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A Day at the Races

Why horses, like businesses, need all of their parts to work

A Day at the Races

Once upon a time . . .

The horse that the son’s father bet on, the horse that led all the way down the backstretch, the horse that—when it won—was going to pay the mortgage for the month and leave a little left over for cotton candy and carnival rides, was fading back to the field.

Three lengths ahead.

Two lengths ahead.

One length ahead.

For the jockey and the owner and the bettors, like the son’s father, the finish line couldn’t come soon enough.

And as the race got tighter and tighter, the sound around the track got louder and louder. Not just from the hoofs pounding rhythmically into and out of the dirt, but from the fans screaming for this horse (and those juicy 12-to-1 odds) to hang on for… just… a … few… more… seconds.

The son was mesmerized. He gripped the rail of the grandstand and pushed himself up, like a gymnast mounting a pommel horse, to secure a better look. And then, as he strained to improve his vantage, he heard a sound he had never heard before in his life. Which was followed by another sound he had never before heard in his life.

And finally, a third.

Wait… Maybe we’d better start from the beginning.

On a summer afternoon so hot and humid it would make a chili pepper sweat, a father took his son to the county fair. And on this afternoon, this summer afternoon so cloudless and bright that it would make Stevie Wonder put on a second pair of sunglasses, the county fair the father and son were going to was hosting a day at the races.

Horse races.

Harness races, actually, where the jockey sits in kind of a wheelchair-looking contraption and gets tugged around the track. When the father saw it, it reminded him of the film Ben-Hur. When the boy, who was 11, saw it, it reminded him of the Chuck Wagon dog-food commercial that ran constantly during Saturday morning cartoons.

Their horse that day was No. 4. No, not because of Brett Favre (he’s old, but not that old), and no, not because of Bobby Orr (the family hated hockey); rather, the son’s father placed his Franklin on this particular equine because, when it stood on the infield before the race started—which it had, just 10 seconds ago—the dad had seen it, uh, take a… well, make a… uh, go to the… er, drop the kids off at… hey, you get the idea.

The rationale, if you must know, is that engaging in such an activity before the race started would theoretically make a horse lighter, and therefore faster.

The father wasn’t exactly what the books call a sharp handicapper.

But with 100 yards to go, he was looking like a regular Jimmy the Greek. No. 4 horse and its recently evacuated bowels were still in the lead. It seemed, unless something horrifying happened, it would cross the line first.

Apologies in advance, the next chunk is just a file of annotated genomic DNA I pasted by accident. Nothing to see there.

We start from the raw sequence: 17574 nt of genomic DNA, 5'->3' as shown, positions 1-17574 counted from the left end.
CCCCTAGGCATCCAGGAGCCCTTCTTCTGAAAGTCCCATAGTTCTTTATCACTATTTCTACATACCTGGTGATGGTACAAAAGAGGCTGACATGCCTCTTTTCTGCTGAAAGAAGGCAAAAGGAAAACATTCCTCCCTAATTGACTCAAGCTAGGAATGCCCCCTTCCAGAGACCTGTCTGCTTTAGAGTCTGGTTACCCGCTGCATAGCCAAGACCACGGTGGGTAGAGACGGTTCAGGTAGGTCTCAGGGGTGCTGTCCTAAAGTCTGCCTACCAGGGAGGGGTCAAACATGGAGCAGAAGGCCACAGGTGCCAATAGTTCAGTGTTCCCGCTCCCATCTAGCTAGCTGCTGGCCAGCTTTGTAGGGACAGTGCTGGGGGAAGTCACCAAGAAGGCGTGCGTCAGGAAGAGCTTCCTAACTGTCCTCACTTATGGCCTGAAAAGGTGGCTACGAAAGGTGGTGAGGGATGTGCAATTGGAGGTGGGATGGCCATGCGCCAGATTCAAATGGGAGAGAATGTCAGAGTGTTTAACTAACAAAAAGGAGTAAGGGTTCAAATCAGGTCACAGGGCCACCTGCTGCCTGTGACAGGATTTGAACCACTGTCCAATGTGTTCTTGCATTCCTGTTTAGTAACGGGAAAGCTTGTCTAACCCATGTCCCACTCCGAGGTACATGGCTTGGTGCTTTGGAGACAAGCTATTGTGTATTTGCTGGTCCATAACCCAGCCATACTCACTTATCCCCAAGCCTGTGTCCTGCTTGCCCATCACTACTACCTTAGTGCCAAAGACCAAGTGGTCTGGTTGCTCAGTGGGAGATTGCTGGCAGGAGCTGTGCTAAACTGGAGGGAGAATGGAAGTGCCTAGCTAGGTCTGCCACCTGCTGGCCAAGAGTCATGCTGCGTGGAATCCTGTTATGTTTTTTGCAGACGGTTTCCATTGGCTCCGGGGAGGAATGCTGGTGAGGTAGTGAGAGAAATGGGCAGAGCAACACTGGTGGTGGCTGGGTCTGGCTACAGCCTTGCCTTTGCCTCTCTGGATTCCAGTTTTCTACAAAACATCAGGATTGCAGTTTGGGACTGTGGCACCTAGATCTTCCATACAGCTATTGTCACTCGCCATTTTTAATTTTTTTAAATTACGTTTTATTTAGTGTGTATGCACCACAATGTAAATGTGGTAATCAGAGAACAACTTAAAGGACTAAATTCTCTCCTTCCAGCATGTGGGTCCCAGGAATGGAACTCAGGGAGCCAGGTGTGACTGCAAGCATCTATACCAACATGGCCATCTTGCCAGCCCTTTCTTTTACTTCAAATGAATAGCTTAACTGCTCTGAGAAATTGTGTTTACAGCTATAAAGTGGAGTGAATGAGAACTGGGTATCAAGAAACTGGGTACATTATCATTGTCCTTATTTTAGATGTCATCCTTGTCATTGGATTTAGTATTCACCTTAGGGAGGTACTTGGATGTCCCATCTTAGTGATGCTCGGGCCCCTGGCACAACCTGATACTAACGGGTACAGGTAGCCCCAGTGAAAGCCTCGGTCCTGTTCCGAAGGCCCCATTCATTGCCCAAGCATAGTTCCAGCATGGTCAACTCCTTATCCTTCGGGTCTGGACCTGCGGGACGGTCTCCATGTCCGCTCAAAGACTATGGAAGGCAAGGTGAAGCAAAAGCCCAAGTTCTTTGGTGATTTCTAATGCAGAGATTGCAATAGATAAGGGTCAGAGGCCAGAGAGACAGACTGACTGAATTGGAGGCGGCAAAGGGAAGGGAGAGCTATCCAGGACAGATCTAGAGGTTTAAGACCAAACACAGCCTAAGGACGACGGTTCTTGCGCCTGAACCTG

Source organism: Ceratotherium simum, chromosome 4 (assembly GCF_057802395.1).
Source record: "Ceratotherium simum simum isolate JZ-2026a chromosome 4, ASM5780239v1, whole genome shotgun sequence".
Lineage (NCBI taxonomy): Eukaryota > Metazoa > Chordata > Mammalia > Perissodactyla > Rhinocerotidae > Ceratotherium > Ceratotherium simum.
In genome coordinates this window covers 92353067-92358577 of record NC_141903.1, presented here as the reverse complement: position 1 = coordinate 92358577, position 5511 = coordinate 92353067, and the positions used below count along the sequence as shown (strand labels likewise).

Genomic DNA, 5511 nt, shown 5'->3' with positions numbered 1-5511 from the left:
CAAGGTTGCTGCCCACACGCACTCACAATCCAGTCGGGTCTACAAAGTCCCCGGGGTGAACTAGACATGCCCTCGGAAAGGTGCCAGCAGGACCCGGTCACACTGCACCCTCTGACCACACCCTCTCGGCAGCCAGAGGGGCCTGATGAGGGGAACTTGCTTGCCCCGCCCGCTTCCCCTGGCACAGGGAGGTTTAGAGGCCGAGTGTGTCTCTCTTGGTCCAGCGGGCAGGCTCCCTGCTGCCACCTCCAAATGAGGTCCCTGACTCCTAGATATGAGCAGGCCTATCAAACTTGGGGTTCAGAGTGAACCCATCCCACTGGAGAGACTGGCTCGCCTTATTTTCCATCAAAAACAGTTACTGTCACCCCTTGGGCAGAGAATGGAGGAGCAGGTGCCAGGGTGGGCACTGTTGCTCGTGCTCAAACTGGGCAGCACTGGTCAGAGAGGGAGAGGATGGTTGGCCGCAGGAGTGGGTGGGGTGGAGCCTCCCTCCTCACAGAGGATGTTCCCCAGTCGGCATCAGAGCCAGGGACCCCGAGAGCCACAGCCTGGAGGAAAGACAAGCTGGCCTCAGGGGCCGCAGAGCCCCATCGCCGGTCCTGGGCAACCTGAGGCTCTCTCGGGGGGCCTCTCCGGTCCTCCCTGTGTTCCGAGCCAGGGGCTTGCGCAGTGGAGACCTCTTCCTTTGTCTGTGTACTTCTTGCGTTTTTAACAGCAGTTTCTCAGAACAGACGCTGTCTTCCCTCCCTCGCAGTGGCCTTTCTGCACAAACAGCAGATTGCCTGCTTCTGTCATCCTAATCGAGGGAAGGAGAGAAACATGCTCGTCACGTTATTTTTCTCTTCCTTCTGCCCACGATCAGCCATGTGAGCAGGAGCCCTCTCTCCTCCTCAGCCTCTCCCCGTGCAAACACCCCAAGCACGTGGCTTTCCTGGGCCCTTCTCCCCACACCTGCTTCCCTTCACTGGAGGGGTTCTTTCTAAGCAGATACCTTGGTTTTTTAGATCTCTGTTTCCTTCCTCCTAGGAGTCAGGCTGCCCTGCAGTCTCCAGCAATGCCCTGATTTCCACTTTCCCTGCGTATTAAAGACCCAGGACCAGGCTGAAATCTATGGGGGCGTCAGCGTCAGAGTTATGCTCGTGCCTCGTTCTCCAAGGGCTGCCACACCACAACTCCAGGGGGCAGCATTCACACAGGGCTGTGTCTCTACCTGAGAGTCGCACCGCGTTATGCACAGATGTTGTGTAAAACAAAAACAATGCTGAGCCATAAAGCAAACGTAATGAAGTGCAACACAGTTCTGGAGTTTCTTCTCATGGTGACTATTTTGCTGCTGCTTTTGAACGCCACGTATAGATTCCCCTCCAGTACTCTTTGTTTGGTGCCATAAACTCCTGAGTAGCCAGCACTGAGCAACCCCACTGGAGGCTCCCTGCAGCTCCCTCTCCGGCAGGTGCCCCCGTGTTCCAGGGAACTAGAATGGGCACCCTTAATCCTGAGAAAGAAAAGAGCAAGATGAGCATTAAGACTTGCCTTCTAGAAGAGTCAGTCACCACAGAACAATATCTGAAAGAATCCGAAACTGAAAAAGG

The first sound the son heard, as it turns out, was the sound of the third metacarpal, the longest bone in a horse’s body, shattering. The second sound was a 2,000-pound animal falling and shrieking in pain. And the third sound, the eeriest and most haunting one of all, was the sound of a thousand people making no sound at all.

It all happened so quickly. Two buggies bumped each other, gently enough, so it seemed, but it triggered a chain reaction that led to the jockey being ejected, catapult-style, onto the track, and No. 4 sent into an out-of-control cartwheel through the wooden guardrail at 25 miles an hour.

No. 4 tried to stand, and immediately collapsed back to the ground. It would never try again.

But the son could see the horse moving. Its nostrils knackered, and its ears flitted back and forth. Its belly expanded and contracted with each breath taken. The son, who was terrified at the thought of watching an animal die—he always left the room at the end of Old Yeller—was relieved, overjoyed that, albeit injured and probably unable to race again, would in fact live.

And then the father told the son the truth.

“They’re going to have to put that horse down, you know,” the father said.

The son, at first, didn’t get it. Put it down? It’s already down. They have to get it up.

Then the father, not as gently as you might expect, explained the trainers would “destroy” No. 4, shooting it to spare it the misery that was sure to follow. The father talked about blood circulation, and how the leg would never heal properly, and that in the end, killing it was the most humane action you could take.

But the son didn’t understand and he didn’t want to understand. Hold on, he protested. No. 4’s eyes worked, its ears worked, its mouth worked, its colon worked—damn, what do they feed these animals?—its three other legs worked. In fact, at the veterinarian’s office in town, there was a cat missing a leg. They called him Tripod.

If Tripod can live, why can’t No. 4?

The father held the son, until he finally accepted the reality he wanted so much to change.

Horses, it turns out, are like businesses. Every aspect must function, and function well, to survive. Sales, management, research and development, operations are all critical. If one breaks, it doesn’t matter how healthy the others are. The business has no choice but to die.

Roger Snow is a senior vice president with Light & Wonder. The views and opinions expressed in this article are those of the author and do not necessarily reflect the views and opinions of Light & Wonder or its affiliates.